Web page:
In his book [“The Lost Art of Finding Our Way”](http://www.amazon.com/The-Lost-Art-Finding-Our/dp/0674072820) John Edward Huth talks about the impact driving by GPS has had on us as a society and the abilities that we lose.

One of the things he mentions is how, without driving by GPS, we are actively turned into the physical world.
Testing by manually scripted test cases has the opposite effect, it disengages us from our surrounding environment.

Huth also says that:

“You’re losing this chance to have a greater awareness of your environment”

One of the things a lot of us testers knows is that being a good tester is so much more than technically testing the product, in other word only testing to find out what works and what doesn't work.
A good tester is also observant on how the product is being used, potential ways it can be improved, dangers and risks lurking around the corner and much more.

If I'm driving by manually scripted test cases, what do you think that does to my abilities as a tester to react and respond to these types of things?

If I don't "see" the application, how can I be expected to see problems, what can be improved and to report on those findings as well?

Learning from our mistakes

One aspect of the GPS that is a double-edged sword is that when driving by GPS we don't make mistakes. If we don't make mistakes then there isn’t any place for reflection and learning.

"Hmmm, I wonder how I ended up here?"

Manual scripted test cases guides us along "the right" path every time. Therefor there is little to no opportunities for exploring, trying out new things, and learning.

Now take exploratory testing, it is the very opposite. As a tester I have to be very engaged with the product and with my own mind in order to do it well.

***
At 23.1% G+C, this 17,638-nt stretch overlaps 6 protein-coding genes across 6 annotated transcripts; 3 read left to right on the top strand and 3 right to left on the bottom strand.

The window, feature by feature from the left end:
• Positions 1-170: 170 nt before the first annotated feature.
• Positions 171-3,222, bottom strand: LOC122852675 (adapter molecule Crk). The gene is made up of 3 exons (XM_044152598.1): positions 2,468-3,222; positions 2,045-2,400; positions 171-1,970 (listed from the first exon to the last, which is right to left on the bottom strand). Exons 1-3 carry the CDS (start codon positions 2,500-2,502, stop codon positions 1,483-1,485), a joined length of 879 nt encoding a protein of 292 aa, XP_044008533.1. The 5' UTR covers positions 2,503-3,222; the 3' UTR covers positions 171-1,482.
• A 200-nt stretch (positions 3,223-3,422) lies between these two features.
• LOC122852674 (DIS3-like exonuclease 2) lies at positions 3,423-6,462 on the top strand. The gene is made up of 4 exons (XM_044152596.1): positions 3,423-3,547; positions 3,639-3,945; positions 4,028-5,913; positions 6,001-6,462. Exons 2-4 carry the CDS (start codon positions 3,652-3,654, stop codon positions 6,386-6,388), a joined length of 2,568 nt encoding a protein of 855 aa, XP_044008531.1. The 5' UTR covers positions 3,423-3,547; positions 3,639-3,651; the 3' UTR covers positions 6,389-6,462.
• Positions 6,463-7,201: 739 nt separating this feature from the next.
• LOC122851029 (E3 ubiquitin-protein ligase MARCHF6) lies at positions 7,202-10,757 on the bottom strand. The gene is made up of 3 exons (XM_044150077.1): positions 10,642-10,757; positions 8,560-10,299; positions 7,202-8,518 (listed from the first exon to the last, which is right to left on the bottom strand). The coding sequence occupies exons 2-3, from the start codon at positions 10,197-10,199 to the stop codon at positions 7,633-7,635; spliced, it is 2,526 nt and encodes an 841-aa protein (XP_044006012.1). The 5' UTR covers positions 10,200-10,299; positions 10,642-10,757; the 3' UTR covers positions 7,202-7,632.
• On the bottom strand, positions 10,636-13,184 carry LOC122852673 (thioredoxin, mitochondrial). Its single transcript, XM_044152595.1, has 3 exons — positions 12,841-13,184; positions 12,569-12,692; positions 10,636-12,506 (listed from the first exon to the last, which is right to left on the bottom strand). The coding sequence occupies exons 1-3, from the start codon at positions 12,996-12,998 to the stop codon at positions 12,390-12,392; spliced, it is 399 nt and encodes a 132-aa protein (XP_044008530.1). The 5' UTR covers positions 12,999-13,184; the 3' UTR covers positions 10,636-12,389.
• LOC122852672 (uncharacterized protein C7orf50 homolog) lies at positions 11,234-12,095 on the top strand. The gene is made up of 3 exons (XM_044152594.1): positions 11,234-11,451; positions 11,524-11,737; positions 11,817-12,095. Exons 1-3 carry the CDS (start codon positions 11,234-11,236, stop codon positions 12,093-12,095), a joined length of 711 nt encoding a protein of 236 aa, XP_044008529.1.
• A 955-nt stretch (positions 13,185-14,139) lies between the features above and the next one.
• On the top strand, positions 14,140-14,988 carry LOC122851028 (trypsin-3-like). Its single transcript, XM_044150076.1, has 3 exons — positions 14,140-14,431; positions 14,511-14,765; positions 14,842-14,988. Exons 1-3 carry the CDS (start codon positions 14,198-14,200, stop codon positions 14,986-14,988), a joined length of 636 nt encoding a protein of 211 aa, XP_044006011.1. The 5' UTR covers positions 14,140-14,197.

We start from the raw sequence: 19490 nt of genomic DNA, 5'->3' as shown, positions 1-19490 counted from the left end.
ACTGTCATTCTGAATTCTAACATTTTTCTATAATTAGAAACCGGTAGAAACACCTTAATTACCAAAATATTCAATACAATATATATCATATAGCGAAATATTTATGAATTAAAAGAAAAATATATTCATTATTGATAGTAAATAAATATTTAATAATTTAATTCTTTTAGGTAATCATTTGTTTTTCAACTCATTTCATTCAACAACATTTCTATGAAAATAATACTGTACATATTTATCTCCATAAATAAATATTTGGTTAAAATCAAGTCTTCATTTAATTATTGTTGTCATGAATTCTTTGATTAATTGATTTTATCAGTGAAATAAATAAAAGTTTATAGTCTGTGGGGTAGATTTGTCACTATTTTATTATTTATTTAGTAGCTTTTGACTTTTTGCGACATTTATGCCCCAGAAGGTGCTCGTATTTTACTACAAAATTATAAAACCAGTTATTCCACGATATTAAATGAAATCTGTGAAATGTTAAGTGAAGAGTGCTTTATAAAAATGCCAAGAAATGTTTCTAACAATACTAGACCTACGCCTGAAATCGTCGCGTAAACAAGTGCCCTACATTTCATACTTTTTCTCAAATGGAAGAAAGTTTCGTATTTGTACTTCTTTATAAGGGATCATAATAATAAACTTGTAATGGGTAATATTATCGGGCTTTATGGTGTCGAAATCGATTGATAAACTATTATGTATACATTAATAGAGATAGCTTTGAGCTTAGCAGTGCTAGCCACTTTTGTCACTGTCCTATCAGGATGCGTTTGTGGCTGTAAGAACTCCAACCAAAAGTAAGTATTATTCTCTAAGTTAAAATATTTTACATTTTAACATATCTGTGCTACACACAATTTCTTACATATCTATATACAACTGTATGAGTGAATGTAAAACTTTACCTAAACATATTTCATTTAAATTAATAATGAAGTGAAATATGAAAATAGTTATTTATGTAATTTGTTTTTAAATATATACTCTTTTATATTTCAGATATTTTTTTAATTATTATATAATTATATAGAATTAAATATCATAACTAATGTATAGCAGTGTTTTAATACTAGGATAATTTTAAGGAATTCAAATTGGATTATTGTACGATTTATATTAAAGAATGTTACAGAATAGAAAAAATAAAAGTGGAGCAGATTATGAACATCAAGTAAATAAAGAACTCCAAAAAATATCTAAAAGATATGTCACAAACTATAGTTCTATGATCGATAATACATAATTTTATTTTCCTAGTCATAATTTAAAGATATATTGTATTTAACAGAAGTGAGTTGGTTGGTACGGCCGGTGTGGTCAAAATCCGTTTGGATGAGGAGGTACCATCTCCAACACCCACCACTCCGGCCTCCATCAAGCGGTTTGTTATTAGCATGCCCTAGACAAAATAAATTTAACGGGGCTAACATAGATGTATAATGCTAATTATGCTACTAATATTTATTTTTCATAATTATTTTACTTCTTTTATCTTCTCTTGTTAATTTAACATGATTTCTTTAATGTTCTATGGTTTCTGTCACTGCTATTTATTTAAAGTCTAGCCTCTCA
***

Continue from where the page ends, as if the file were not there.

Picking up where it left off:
I'm trying out new thing, learning from them, forming new test cases, constructing hypothesizes, rejecting them, and building mental models of the product.
Landmarks being folders, log-files, and config-files, surroundings being the OS, hardware, and roads are the ways we navigate through our tests in the terminal or the GUI.

We construct a mental map/model as we test through the product, if we are engaged.

Throw out all the manual scripted test cases

So what am I saying here? Running manual scripted test cases will reduce the size of areas in your brain?

Absolutely not, and there isn't any research on how doing complex tasks by lists of instructions affects the effect the brain, at least no research that I have been able to dig up.

Am I saying throw out all the manual scripted test cases?

Hardly, although I admit having a slight aversion towards them. In some situations and contexts some manual scripted test cases have a time and place.

All I'm saying is that the age-old statement that manual scripted test cases are a great way to learn the product is simply put not true.

References

"Do our brains pay a price for GPS?"

“The Lost Art of Finding Our Way”

The effect of vehicle navigation systems on the formation of cognitive maps

Navigation-related structural change in the hippocampi of taxi drivers

Wayfinding with a GPS-based mobile navigation system: A comparison with maps and direct experience